Will the new urban chic again push the inner city poor around?
The federal urban renewal program was originally designed to give slum dwellers "decent, safe and sanitary housing," as the Housing Act of 1949 had it. But to make the program palatable to the chambers of commerce, it concentrated mainly on rebuilding downtown business districts. In the end, urban renewal destroyed more housing for the poor than it built.
Now the former targets of urban renewal are being "recycled." Following the example of Georgetown, which was mostly a black slum three or four decades ago, young middle-income people buy up charming but run-down old inner city houses and restore them for their own use. Slums are being transformed into pleasant neighborhoods.
The movement, if that is what it is, has tremendous potential: We are still, as the Kerner Commission noted a dozen years ago, two societies - one black and largely concentrated in big city ghettos, the other white and largely scattered in suburbia.
The new urban pioneers, with their interior brick walls and paint-stripped Victorian oak paneling, may be blazing trails for the return of the middle class to the central city where the white-collar jobs and cultural centers are. The low-income people who now occupy the suddenly coveted innercity town houses could move out where the factories, the playgrounds and new schools and, most of all, the blue-collar jobs are.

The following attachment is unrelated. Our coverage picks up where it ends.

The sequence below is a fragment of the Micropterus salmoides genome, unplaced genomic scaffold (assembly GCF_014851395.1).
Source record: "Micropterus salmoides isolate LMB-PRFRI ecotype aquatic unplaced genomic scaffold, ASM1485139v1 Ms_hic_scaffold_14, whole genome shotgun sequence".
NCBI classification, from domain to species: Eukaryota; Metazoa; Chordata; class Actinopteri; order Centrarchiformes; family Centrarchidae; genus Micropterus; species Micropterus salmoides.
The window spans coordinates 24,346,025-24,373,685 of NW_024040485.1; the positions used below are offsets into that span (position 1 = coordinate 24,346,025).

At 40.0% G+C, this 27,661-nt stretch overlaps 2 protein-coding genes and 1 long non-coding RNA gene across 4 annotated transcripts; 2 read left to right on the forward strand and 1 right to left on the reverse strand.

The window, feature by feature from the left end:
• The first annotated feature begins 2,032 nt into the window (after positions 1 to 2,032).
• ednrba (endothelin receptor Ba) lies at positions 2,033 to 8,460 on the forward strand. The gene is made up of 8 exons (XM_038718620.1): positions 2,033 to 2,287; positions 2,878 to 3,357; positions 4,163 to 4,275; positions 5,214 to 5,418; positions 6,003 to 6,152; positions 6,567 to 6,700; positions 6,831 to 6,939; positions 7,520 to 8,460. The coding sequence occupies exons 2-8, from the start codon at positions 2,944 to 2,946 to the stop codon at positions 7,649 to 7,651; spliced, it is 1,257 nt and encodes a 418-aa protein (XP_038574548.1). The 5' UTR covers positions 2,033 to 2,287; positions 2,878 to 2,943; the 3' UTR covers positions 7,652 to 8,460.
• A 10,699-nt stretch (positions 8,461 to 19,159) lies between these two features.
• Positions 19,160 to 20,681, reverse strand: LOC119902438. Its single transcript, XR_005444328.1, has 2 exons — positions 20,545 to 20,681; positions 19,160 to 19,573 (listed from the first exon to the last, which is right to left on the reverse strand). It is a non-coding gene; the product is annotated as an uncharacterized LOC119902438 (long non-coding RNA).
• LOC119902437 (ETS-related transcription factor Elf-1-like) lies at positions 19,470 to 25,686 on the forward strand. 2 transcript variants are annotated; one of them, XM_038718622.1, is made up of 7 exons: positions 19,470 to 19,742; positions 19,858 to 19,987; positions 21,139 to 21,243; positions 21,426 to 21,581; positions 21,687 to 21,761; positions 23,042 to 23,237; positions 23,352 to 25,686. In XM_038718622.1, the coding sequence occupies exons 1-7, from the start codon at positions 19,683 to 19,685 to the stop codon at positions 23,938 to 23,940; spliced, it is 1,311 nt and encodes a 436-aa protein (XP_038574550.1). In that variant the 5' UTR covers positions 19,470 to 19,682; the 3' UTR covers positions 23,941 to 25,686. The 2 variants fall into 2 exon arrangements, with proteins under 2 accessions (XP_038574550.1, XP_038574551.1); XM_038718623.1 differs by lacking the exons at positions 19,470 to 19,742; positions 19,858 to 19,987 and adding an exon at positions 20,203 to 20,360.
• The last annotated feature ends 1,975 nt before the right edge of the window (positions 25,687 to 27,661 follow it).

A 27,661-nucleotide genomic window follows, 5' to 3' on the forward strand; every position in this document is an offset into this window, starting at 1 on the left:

But can they? What does it take to establish a reasonable economic and racial balance between city and suburb? How do we get a fairer distribution of the burdens and amenities in the metropolitan area?
As yet, to begin with, the Georgetownization of our blighted cities is by no means a certainty, despite all the publicity and all the restored town houses you suddenly see downtown, particularly in Washington. What seems a tide may be only a trickle.
What's more, one study, conducted in a Washington neighborbood by George Washington University planning students last summer, showed that less than one-fifth of the new urban pioneers moved in from the suburbs. The majority came from the other parts of the city.
This should not discourage us. If town house recycling keeps middle-income people in the city, it is already a considerable gain. But apparently it doesn't. Recycling or not, the latest figures show that most center cities continue to lose population.
As a recent report on neighborhood conservation by the Conservation Foundation points out, however, exact data on who is moving where is hard to come by between census years. The nationwide extent of the conservation phenomenon will therefore remain unknown until the 1980 census is in.
What is known is that urban conservation is rightly raising fears of large-scale displacement of low-income people and minority homeowners with no place to go. To some degree with the charges of "Negro removal" are as justified as they were in the days of the federal buildozers.
In those days the urban renewers threw statistical and - confusing figures baout vacancy rates and relocation successes - in the eyes of the press and increasingly irate community leaders. This time the issue must be met with more guts and candor.